In The Complete Peanuts 1963-64: this volume is particularly rich in never-before-reprinted strips: Over 150 (more than one fifth of the book!) have never seen the light of day since their original appearance over 40 years ago, so this will be a trove of undiscovered treasures even for avid Peanuts collectors. These lost strips include Linus making a near-successful run for class president that is ultimately derailed by his religious beliefs (two words: great and pumpkin ), and Sopy getting involved with a group of politically fanatical birds. One wonders: Was it the political edge in these stories that got them consigned to oblivion for so long? Also worthy of te is an extended, never-reprinted sequence in which Sopy gets ill and heads to the veterinarian hospital...Also in this volume: Lucy's attempts at improving her friends branches out from her increasingly well-visited nickel psychiatry booth to an educational slideshow of Charlie Brown's faults (it's so long there's an intermission!). Also, Sopy's doghouse begins its conceptual expansion, as Schulz reveals that the dog owns a Van Gogh, and that the ceiling is so huge that Linus can paint a vast (and as it turns out unappreciated) history of civilisation mural on it.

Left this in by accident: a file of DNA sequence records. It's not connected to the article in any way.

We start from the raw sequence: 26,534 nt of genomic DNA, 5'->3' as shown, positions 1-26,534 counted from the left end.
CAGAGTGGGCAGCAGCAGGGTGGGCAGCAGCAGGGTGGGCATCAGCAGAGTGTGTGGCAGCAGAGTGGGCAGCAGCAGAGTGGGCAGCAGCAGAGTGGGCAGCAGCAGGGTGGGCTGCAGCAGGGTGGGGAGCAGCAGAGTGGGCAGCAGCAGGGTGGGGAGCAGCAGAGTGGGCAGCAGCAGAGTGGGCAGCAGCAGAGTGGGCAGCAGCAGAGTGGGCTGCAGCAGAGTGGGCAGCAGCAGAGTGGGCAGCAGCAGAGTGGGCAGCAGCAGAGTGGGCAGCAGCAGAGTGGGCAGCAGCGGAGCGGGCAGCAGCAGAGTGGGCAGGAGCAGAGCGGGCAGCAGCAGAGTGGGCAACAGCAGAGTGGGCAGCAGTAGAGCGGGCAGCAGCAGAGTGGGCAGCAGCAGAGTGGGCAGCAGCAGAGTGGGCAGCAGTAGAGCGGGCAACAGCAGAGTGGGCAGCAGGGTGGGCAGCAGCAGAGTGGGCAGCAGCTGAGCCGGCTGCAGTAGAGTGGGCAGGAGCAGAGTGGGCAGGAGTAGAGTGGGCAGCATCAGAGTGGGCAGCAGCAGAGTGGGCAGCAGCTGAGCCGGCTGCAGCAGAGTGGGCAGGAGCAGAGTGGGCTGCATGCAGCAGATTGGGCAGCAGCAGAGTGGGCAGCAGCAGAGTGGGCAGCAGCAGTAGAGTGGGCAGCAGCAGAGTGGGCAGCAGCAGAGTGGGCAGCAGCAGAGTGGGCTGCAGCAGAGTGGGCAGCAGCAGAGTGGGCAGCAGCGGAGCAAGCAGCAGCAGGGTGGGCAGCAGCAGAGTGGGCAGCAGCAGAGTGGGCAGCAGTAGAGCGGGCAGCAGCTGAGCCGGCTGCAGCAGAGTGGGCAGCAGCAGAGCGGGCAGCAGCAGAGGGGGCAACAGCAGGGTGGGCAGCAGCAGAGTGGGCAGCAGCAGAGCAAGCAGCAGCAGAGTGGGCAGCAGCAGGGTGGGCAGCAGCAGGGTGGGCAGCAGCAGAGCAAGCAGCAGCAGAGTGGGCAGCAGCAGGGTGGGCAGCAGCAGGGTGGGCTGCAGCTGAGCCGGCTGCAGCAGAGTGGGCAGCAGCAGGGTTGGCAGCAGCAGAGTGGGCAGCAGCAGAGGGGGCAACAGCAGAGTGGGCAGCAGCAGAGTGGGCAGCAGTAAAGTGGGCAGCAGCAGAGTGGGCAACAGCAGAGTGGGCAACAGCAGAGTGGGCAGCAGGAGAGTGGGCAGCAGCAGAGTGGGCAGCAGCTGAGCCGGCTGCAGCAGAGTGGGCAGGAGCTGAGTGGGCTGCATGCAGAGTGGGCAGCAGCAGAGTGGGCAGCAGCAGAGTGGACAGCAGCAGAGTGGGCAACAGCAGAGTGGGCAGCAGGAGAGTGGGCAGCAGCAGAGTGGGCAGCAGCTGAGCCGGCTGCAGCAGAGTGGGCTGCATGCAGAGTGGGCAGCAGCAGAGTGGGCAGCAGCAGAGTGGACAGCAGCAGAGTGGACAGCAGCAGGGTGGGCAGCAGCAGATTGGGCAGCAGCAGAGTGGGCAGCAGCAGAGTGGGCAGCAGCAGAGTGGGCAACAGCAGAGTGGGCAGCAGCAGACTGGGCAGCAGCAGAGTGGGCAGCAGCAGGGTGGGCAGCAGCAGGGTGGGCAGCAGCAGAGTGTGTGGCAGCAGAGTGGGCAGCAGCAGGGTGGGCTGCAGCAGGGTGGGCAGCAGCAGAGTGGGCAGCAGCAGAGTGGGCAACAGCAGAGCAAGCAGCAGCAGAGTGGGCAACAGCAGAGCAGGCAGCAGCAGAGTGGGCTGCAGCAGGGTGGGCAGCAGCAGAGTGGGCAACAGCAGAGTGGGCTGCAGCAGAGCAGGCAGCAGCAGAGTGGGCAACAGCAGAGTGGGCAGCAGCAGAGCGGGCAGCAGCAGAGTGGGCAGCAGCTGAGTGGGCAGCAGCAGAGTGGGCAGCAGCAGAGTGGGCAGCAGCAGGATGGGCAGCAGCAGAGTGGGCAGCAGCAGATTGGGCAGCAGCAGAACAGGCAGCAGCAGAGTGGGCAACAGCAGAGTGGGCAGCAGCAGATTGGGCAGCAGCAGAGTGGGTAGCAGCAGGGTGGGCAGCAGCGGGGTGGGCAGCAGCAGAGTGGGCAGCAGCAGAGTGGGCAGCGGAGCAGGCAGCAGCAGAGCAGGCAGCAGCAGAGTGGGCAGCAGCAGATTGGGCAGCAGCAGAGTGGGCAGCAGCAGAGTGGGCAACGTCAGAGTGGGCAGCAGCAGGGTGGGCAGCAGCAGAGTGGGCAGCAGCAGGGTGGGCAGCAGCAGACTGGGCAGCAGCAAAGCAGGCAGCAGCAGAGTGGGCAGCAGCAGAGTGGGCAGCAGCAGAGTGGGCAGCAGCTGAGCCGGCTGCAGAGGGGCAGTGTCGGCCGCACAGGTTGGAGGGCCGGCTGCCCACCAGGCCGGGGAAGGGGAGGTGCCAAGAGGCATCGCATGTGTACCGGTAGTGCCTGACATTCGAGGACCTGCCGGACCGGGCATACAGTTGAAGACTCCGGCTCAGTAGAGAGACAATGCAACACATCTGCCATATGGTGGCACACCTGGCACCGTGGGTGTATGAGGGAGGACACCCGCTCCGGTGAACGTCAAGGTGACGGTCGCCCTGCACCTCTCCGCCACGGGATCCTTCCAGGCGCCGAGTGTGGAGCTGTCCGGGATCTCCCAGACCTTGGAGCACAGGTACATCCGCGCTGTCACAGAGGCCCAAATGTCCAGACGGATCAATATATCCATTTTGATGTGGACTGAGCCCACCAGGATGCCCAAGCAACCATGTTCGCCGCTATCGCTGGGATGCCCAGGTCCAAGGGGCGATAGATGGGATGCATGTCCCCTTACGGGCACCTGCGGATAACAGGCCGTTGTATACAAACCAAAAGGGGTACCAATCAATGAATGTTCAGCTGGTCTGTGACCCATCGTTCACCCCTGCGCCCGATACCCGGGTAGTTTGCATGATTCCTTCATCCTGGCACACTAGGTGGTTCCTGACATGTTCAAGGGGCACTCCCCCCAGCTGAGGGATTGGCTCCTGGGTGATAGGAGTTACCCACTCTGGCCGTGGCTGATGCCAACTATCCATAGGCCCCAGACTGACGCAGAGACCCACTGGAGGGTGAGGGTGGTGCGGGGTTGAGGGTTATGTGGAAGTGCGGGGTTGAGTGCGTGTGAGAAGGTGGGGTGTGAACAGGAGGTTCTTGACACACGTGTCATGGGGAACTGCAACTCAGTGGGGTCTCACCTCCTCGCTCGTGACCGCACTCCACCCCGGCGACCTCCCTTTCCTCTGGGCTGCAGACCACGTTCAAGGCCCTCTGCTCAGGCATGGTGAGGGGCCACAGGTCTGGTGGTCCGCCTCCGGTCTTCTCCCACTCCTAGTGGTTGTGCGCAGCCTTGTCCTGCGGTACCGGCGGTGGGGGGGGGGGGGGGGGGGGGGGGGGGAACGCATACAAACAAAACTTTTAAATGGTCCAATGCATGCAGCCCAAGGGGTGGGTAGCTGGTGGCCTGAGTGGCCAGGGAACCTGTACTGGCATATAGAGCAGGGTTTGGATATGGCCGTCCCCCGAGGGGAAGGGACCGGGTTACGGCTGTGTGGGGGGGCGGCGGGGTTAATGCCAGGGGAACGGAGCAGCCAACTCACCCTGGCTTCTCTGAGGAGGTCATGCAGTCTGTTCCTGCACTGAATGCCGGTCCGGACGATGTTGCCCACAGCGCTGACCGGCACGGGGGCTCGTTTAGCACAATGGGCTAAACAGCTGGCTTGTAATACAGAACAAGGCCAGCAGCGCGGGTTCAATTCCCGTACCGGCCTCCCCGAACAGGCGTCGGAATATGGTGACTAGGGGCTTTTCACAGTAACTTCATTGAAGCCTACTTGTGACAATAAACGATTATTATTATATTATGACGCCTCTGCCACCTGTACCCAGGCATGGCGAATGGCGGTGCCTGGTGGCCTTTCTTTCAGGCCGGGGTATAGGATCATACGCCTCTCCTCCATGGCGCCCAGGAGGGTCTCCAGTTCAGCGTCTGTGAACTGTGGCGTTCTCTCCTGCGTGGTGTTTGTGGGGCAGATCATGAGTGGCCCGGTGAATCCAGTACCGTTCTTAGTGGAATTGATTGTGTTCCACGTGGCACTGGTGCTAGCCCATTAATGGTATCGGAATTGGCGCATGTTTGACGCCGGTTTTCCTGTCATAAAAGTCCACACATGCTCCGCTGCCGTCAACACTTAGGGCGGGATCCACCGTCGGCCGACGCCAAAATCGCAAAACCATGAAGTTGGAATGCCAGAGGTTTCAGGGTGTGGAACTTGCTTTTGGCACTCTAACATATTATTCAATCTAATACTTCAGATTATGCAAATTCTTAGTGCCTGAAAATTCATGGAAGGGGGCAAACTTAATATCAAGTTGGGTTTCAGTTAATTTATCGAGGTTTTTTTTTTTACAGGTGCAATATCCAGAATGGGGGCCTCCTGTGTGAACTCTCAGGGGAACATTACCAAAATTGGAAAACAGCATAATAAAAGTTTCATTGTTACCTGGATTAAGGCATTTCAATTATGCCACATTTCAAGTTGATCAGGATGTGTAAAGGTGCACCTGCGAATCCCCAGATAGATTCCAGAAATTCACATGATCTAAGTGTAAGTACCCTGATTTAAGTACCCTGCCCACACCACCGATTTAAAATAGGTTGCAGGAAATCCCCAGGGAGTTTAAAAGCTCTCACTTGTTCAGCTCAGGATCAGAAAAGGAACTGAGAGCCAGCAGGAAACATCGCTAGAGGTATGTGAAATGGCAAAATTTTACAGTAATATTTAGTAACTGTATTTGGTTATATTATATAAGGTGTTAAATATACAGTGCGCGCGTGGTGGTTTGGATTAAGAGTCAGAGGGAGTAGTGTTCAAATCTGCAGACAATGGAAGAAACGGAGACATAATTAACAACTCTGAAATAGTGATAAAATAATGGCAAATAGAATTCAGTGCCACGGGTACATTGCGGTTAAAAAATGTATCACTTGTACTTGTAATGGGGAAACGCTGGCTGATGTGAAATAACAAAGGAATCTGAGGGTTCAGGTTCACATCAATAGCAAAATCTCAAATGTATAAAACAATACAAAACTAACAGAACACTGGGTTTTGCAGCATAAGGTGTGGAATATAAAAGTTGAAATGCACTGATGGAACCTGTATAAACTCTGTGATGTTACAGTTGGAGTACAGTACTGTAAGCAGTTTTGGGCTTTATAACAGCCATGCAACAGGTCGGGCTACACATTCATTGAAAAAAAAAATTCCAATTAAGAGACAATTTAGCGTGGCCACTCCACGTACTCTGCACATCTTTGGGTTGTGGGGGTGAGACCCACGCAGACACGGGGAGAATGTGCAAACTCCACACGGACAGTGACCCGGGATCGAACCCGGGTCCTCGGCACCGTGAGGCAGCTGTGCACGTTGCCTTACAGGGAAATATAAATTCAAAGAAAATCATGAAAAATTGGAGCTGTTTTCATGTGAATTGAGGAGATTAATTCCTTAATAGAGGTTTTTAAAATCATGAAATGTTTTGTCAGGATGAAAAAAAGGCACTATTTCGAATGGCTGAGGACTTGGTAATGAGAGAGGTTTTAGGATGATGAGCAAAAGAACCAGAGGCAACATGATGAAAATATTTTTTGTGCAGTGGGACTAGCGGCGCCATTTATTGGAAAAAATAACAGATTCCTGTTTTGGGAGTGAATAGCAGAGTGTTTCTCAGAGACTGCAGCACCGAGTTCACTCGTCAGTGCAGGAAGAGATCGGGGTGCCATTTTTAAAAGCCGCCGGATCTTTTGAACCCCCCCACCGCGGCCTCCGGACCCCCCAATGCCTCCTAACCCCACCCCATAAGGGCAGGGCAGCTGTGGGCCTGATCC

Charles M. Schulz was born in Minneapolis, Minnesota in 1922 and grew up in Saint Paul. He gained a reputation worldwide as a cartoonist for his work on Peanuts. He died in 2000.